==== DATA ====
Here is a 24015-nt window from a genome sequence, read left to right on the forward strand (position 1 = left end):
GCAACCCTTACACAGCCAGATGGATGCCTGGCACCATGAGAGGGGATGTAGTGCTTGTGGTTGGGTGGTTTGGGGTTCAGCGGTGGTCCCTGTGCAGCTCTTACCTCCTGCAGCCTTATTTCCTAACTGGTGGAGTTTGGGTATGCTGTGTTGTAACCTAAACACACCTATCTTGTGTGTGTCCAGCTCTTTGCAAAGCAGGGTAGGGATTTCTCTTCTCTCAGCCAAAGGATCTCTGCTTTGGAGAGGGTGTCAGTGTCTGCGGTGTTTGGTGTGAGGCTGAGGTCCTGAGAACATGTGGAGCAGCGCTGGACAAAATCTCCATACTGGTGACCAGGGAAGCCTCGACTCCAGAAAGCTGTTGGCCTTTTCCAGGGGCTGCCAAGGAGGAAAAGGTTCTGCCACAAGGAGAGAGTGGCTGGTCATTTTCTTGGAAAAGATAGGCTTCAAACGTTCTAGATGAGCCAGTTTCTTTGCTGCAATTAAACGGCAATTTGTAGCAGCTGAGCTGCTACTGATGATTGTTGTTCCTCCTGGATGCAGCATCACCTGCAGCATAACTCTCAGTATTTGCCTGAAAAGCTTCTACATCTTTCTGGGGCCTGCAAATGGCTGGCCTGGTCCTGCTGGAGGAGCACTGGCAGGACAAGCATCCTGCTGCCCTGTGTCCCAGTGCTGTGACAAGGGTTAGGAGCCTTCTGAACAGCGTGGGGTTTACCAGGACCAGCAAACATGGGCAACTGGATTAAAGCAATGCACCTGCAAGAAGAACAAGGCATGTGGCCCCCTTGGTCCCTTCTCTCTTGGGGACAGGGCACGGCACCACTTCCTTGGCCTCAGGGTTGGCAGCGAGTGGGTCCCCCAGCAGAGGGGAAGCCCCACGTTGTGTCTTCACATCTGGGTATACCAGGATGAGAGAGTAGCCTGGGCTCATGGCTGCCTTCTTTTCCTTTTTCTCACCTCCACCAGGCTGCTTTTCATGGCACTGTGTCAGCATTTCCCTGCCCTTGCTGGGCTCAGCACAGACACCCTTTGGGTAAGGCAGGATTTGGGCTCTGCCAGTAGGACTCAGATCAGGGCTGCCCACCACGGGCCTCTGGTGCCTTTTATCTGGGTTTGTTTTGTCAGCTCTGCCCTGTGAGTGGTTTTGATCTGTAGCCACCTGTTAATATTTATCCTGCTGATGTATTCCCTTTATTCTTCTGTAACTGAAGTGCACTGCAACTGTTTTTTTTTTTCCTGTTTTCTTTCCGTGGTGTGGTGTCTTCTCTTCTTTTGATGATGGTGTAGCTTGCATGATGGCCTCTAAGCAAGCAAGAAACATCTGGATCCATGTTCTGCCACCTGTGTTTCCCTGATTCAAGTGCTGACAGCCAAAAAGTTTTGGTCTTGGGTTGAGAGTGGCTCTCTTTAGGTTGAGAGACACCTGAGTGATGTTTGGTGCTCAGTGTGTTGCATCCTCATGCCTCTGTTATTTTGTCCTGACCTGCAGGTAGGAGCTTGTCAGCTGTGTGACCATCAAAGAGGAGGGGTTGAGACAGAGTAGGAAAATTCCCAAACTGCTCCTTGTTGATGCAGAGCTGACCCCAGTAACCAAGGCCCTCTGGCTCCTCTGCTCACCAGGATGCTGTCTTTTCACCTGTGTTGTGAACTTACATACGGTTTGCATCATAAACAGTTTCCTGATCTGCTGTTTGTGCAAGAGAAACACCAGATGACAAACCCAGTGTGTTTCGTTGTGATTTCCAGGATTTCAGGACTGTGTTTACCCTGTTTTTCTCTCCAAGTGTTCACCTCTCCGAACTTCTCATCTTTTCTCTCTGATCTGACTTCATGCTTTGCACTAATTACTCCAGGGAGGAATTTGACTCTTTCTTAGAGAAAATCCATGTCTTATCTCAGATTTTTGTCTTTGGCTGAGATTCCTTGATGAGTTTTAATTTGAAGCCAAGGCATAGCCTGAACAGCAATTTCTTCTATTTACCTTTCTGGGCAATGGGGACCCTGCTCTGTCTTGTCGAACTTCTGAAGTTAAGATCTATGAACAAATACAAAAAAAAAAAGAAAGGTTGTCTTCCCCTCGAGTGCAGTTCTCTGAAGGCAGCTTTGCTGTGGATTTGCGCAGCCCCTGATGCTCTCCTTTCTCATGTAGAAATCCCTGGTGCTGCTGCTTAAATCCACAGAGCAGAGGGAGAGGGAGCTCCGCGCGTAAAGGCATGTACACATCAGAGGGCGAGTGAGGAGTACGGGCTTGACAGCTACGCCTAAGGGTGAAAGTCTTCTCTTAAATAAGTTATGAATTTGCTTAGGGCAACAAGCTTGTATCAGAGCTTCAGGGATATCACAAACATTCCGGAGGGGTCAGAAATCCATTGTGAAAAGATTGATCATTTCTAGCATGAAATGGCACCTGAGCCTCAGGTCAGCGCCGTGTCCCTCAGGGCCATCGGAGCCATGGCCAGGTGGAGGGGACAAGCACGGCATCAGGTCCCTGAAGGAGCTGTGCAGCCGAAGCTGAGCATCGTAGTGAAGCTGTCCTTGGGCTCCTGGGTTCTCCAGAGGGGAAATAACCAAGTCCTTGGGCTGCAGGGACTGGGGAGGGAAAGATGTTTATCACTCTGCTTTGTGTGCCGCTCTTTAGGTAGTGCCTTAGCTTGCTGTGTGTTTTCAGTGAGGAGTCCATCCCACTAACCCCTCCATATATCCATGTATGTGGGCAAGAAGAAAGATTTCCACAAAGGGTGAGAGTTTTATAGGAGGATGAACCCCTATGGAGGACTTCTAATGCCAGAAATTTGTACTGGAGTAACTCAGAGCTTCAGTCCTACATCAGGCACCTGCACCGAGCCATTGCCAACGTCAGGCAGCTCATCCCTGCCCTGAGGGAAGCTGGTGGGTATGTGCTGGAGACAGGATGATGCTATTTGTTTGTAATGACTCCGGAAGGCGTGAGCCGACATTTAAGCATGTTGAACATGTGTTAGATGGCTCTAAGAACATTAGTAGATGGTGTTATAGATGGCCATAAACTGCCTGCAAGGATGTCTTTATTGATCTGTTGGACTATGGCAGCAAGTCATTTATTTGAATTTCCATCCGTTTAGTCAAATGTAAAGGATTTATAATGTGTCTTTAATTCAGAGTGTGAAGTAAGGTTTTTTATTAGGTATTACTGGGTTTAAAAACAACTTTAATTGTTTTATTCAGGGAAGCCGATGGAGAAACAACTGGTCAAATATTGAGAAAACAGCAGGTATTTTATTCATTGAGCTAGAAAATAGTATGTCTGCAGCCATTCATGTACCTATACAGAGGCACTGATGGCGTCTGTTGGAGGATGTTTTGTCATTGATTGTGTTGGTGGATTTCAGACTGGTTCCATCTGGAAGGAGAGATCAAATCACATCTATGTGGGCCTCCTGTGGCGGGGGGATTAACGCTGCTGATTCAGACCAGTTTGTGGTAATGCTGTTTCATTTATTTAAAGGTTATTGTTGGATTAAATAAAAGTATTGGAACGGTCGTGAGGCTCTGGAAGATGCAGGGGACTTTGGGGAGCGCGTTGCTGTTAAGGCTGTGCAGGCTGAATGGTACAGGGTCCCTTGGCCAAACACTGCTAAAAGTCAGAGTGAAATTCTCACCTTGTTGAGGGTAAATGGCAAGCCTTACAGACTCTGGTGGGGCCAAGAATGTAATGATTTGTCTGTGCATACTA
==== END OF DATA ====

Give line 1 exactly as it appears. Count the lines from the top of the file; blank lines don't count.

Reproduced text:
Here is a 24015-nt window from a genome sequence, read left to right on the forward strand (position 1 = left end):